United States District Court, E.D. Wisconsin
GRANTING PLAINTIFF'S MOTION FOR LEAVE TO PROCEED WITHOUT
PREPAYMENT OF THE FILING FEE (DKT. NO. 3), SCREENING
COMPLAINT UNDER 28 U.S.C. §1915A, DENYING WITHOUT
PREJUDICE PLAINTIFF'S MOTION TO APPOINT COUNSEL (DKT. NO.
23), AND DENYING PLAINTIFF'S MOTION FOR INJUNCTION (DKT.
PEPPER United States District Judge
plaintiff, a Wisconsin state prisoner who is representing
himself, filed this lawsuit under 42 U.S.C. §1983, dkt.
no. 1, along with a motion for leave to proceed without
prepayment of the filing fee, dkt. no. 3. This order resolves
his motion and screens his complaint. This order also
resolves the plaintiff's motion to appoint counsel, dkt.
no. 23, and his motion for injunction, dkt. no. 27.
Motion for Leave to Proceed without Prepayment of the Filing
Prison Litigation Reform Act (PLRA) applies to this case,
because the plaintiff was incarcerated when he filed his
complaint. 28 U.S.C. §1915. The PLRA allows a court to
give an incarcerated plaintiff the ability to proceed with
his lawsuit without prepaying the case filing fee, as long as
he meets certain conditions. One of those conditions is that
the plaintiff pay an initial partial filing fee. 28 U.S.C.
February 16, 2017, the court ordered the plaintiff to pay an
initial partial filing fee of $71.76. Dkt. No. 6. The
plaintiff paid that fee on March 2, 2017. He has made
additional payments totaling $122.00. The court will grant
the plaintiff's motion, and will require the plaintiff to
pay the remainder of the filing fee ($156.24) over time as
described at the end of this decision.
Screening the Plaintiff's Complaint
requires the court to screen complaints brought by prisoners
seeking relief against a governmental entity or officer or
employee of a governmental entity. 28 U.S.C. §1915A(a).
The court must dismiss a complaint if the plaintiff raises
claims that are legally “frivolous or malicious,
” that fail to state a claim upon which relief may be
granted or that seek monetary relief from a defendant who is
immune from such relief. 28 U.S.C. §1915A(b).
state a claim, a complaint must contain sufficient factual
matter, accepted as true, “that is plausible on its
face.” Ashcroft v. Iqbal, 556 U.S. 662, 678
(2009) (quoting Bell Atlantic Corp. v. Twombly, 550
U.S. 544, 570 (2007)). “A claim has facial plausibility
when the plaintiff pleads factual content that allows a court
to draw the reasonable inference that the defendant is liable
for the misconduct alleged.” Id. (citing Twombly,
550 U.S. at 556).
state a claim under 42 U.S.C. §1983, a plaintiff must
allege that: 1) he was deprived of a right secured by the
Constitution or laws of the United States; and 2) the
defendant was acting under color of state law.
Buchanan-Moore v. County of Milwaukee, 570
F.3d 824, 827 (7th Cir. 2009) (citing Kramer v. Vill. of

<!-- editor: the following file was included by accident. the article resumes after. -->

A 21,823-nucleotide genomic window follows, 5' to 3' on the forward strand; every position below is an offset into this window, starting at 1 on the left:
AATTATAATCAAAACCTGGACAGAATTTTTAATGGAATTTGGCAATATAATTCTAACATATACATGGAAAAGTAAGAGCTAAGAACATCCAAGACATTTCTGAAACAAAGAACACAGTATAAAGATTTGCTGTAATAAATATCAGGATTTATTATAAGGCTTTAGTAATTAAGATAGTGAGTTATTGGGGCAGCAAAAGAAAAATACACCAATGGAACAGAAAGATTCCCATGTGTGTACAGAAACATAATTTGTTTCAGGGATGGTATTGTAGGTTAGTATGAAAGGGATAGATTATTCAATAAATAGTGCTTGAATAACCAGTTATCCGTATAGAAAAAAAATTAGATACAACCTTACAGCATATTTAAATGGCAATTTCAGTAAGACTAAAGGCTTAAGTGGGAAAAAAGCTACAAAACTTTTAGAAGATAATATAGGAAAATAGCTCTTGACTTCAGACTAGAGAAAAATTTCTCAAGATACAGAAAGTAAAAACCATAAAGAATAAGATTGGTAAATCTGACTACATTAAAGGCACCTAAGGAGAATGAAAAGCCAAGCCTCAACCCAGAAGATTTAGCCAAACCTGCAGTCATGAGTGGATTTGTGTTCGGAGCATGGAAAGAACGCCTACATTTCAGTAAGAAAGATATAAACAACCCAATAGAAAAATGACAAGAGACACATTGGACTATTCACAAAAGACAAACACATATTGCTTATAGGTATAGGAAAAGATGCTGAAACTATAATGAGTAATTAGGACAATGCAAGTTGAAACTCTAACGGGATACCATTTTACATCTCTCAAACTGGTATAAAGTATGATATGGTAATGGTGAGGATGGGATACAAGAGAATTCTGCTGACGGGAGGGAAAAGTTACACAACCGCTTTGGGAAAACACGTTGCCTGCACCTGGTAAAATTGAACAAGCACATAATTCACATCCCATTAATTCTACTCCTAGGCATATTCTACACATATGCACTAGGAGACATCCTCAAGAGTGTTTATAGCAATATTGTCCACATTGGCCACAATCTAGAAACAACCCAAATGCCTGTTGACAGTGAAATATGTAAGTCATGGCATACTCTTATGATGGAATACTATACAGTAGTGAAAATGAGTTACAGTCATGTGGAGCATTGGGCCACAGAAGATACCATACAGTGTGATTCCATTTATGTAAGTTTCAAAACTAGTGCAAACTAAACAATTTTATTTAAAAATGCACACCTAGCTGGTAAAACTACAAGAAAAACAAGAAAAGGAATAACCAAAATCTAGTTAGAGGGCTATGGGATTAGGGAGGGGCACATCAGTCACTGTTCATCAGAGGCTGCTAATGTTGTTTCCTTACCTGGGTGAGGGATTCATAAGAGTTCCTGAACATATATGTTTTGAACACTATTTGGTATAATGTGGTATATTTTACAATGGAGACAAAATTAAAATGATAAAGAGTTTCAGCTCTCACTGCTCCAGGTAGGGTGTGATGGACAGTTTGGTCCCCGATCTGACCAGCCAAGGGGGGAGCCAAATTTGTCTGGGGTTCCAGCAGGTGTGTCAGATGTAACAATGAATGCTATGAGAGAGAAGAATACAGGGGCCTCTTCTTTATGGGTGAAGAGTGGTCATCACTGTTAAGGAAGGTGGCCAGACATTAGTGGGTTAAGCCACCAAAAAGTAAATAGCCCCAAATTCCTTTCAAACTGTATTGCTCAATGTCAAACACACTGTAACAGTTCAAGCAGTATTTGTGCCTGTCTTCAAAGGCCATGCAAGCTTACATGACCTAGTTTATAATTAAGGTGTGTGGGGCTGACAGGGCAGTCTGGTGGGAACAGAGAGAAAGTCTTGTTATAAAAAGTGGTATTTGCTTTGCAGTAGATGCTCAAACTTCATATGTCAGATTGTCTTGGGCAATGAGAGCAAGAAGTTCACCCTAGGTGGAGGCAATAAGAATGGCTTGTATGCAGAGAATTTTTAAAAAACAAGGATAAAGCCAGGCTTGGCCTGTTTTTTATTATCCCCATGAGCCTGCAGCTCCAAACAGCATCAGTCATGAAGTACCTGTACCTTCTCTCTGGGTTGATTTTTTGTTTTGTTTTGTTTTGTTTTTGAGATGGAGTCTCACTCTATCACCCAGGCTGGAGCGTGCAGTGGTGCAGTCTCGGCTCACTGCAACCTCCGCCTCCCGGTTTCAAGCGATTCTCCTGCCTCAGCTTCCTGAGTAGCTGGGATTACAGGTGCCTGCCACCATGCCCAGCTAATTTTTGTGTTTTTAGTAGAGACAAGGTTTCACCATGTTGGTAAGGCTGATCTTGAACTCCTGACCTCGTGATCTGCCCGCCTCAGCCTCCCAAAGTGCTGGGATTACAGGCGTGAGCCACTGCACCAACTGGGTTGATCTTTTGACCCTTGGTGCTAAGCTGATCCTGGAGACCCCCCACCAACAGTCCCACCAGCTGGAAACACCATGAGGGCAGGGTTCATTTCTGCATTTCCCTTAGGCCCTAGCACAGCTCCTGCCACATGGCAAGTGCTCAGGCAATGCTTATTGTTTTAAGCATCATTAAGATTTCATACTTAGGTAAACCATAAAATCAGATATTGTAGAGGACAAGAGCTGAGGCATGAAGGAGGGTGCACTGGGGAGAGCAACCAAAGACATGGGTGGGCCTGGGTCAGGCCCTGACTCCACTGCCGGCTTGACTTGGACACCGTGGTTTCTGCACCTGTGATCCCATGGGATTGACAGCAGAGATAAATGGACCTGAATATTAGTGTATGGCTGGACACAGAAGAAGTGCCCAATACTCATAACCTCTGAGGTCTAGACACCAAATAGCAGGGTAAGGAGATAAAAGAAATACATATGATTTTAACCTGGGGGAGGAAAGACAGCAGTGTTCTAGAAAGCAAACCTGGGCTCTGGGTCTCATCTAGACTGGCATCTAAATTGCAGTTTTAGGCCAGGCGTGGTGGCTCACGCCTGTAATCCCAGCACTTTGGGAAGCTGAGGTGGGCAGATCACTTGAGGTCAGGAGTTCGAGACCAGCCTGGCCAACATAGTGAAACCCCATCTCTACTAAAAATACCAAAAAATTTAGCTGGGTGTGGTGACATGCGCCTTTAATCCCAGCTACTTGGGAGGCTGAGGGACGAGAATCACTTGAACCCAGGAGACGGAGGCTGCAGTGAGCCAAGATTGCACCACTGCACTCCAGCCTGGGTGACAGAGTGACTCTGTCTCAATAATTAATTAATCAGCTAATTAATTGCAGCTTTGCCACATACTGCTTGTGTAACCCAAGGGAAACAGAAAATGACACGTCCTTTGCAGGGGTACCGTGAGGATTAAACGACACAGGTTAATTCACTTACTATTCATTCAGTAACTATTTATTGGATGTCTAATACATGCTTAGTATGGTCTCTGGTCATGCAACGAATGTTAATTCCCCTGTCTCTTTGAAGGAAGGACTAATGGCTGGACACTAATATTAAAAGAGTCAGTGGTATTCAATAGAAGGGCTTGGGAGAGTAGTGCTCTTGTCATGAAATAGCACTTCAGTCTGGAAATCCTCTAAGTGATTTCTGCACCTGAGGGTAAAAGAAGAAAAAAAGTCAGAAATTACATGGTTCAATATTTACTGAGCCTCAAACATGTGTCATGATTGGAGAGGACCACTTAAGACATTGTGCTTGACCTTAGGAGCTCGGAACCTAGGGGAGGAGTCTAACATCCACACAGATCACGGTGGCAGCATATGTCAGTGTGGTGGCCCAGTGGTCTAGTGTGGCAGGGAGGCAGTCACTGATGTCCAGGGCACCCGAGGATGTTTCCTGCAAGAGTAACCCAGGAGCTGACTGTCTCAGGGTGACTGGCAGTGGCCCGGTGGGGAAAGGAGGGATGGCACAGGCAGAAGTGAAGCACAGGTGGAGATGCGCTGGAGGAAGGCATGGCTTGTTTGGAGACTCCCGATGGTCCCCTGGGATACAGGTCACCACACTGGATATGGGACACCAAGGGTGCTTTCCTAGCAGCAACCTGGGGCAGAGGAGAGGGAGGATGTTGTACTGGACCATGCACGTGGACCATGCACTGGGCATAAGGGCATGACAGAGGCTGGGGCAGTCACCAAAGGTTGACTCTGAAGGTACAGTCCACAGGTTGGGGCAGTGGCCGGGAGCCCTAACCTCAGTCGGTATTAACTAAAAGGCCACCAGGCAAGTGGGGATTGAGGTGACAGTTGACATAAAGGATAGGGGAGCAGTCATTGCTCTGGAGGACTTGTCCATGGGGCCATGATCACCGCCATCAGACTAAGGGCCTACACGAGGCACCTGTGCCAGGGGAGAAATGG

N. Fond du Lac, 384 F.3d 856, 861 (7th Cir. 2004));
see also Gomez v. Toledo, 446 U.S. 635, 640 (1980).
The court gives a pro se plaintiff's allegations,
“however inartfully pleaded, ” a liberal
construction. See Erickson v. Pardus, 551 U.S. 89,
94 (2007) (quoting Estelle v. Gamble, 429 U.S. 97,
plaintiff is incarcerated at the Oshkosh Correctional
Institution (Oshkosh). Dkt. No. 1 at 1. He suffers from
“soft tissue disease or predisposal towards recurrent
cystic formation or multiple disease.” Id. at
11. This condition has allegedly caused tumors and cysts to
grow in the plaintiff's left testicle, and it also causes
severe stomach pain. Id. at 12-13. He also has
severe pain in his nose. Id. at 13. The plaintiff
has filed a 97-page complaint in which he describes these
medical conditions, treatment he has sought from the
defendants, and treatment he has received both at Oshkosh and
at outside hospitals. Id. at 9-91. The complaint
allegations begin on February 27, 2012, and end in August
2016. Id. at 12, 88, 90.
plaintiff alleges that while Oshkosh medical staff saw him on
a fairly regular basis for his medical issues and sent him
offsite to specialists, they did not treat his severe pain,
whether it was running out of his medications or the required
“athletic supporter” for his testicle, or
declining to treat the pain. See id., e.g., at 13, 20, 21,
28, 29, 31, 32, 35, 58, 59, 60, 69, 75 and 85. The plaintiff
also alleges that the medical staff didn't follow
specialists' treatment recommendations. See id.,
e.g., at 28, 43, 45, 46. The plaintiff's
symptoms got progressively worse over time, and he allegedly
notified the defendants of his untreated symptoms and severe
pain multiple times. See id., e.g., at 14,
15, 16, 17, 30, 31, 36, 38, 39, 42, 45, 51, 53, 54, 55, 60,
61, 64, 65, 66, 67, 76, 77, 78, 84, 86, 87, 88, 89, 90.
plaintiff alleges that he finally had his nose surgery on May
6, 2015, id. at 76, finally had testicle surgery on
November 6, 2015, id. at 85, and finally had surgery
to remove the cysts and lumps in his throat on August 3,
2016, id. at 88, 90. The delay and failure to treat
the plaintiff's symptoms from February 27, 2012, ...